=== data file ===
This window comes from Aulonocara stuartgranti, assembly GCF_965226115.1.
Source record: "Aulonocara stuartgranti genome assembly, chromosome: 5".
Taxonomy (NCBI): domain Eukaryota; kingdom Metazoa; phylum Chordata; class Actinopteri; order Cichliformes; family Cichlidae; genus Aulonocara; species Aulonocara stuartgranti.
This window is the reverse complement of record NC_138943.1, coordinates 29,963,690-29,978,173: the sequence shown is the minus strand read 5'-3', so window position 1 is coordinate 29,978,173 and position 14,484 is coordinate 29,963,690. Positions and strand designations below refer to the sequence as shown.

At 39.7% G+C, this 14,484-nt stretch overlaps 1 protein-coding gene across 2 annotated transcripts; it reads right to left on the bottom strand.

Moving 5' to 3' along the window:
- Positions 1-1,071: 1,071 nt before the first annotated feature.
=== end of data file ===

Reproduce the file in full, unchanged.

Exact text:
This window comes from Aulonocara stuartgranti, assembly GCF_965226115.1.
Source record: "Aulonocara stuartgranti genome assembly, chromosome: 5".
Taxonomy (NCBI): domain Eukaryota; kingdom Metazoa; phylum Chordata; class Actinopteri; order Cichliformes; family Cichlidae; genus Aulonocara; species Aulonocara stuartgranti.
This window is the reverse complement of record NC_138943.1, coordinates 29,963,690-29,978,173: the sequence shown is the minus strand read 5'-3', so window position 1 is coordinate 29,978,173 and position 14,484 is coordinate 29,963,690. Positions and strand designations below refer to the sequence as shown.

At 39.7% G+C, this 14,484-nt stretch overlaps 1 protein-coding gene across 2 annotated transcripts; it reads right to left on the bottom strand.

Moving 5' to 3' along the window:
- Positions 1-1,071: 1,071 nt before the first annotated feature.